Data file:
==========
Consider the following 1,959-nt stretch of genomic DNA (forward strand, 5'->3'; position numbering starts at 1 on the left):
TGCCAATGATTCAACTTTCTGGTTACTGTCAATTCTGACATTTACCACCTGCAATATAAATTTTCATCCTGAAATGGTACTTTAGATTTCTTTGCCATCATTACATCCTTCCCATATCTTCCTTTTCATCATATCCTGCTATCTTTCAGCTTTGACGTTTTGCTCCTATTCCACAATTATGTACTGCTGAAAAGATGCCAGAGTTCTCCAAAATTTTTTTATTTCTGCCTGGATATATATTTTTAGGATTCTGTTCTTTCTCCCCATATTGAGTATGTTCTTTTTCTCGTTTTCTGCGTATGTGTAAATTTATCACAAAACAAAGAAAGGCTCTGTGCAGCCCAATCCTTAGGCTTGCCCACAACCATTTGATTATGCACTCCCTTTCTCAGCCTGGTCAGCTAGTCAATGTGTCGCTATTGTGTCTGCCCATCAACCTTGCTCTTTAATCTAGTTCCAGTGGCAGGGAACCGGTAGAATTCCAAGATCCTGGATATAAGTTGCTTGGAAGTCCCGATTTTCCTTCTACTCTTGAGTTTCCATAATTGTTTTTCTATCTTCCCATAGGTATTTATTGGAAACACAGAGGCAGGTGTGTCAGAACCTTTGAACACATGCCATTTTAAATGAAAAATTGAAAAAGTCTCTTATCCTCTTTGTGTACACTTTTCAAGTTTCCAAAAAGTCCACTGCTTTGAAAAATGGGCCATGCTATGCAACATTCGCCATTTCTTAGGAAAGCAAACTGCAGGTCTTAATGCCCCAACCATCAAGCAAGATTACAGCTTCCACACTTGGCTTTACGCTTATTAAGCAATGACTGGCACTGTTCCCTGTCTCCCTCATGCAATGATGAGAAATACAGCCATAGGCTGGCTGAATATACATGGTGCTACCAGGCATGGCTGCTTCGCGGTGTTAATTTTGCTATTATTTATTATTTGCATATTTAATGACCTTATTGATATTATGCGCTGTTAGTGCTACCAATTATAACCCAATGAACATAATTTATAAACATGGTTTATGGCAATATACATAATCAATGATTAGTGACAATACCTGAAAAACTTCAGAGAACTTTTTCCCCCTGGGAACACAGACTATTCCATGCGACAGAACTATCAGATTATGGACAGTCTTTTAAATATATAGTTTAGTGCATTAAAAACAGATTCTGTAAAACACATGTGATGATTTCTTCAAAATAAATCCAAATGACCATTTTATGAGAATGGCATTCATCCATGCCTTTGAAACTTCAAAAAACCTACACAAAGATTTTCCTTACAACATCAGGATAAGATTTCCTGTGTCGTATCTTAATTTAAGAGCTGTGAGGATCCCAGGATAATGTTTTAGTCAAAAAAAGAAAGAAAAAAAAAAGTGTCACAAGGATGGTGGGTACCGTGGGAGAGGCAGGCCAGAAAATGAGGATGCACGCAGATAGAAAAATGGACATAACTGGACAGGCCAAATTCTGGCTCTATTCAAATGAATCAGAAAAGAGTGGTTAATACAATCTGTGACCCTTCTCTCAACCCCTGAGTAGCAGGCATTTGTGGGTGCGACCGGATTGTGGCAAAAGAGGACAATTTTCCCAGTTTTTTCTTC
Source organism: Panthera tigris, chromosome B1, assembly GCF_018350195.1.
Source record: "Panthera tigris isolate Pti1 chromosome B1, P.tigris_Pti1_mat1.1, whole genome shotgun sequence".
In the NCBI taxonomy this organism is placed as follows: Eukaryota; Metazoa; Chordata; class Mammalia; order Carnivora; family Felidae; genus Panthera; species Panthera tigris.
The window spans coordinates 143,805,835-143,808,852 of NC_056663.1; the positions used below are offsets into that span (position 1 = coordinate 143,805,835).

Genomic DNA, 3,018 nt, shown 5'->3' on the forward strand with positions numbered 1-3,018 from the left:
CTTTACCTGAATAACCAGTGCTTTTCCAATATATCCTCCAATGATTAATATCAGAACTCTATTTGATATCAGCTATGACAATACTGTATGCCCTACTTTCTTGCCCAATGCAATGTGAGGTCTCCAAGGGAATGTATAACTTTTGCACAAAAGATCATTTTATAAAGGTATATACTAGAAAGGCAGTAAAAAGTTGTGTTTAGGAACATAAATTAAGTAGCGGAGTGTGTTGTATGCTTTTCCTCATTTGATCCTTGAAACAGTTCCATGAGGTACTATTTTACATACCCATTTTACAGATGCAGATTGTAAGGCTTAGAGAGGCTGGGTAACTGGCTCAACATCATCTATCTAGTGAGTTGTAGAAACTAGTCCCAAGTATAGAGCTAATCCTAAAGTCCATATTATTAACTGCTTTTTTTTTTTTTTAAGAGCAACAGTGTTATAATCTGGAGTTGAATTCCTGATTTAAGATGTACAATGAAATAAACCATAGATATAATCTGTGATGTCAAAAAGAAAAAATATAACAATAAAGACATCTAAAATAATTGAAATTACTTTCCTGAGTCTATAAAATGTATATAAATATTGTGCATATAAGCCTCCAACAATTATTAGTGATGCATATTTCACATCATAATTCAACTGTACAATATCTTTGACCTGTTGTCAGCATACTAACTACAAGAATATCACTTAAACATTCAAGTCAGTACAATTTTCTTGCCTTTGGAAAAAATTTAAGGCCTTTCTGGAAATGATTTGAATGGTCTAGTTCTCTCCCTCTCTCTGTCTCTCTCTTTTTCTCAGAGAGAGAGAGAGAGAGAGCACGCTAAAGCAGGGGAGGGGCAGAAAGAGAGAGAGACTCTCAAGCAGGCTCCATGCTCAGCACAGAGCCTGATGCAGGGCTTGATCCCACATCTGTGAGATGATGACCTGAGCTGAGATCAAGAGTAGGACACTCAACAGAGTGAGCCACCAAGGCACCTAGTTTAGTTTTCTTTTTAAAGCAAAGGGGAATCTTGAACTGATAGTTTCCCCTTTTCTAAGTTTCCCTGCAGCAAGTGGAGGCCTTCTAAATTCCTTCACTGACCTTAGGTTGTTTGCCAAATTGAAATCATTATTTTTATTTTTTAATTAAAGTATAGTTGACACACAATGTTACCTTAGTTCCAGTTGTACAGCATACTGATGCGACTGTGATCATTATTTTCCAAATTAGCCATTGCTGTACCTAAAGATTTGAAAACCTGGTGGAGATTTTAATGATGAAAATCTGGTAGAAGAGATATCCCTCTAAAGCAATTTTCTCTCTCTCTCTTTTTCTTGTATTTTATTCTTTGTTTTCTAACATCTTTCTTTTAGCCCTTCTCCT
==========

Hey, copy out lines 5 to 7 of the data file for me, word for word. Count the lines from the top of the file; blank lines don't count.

In the NCBI taxonomy this organism is placed as follows: Eukaryota; Metazoa; Chordata; class Mammalia; order Carnivora; family Felidae; genus Panthera; species Panthera tigris.
The window spans coordinates 143,805,835-143,808,852 of NC_056663.1; the positions used below are offsets into that span (position 1 = coordinate 143,805,835).

Genomic DNA, 3,018 nt, shown 5'->3' on the forward strand with positions numbered 1-3,018 from the left: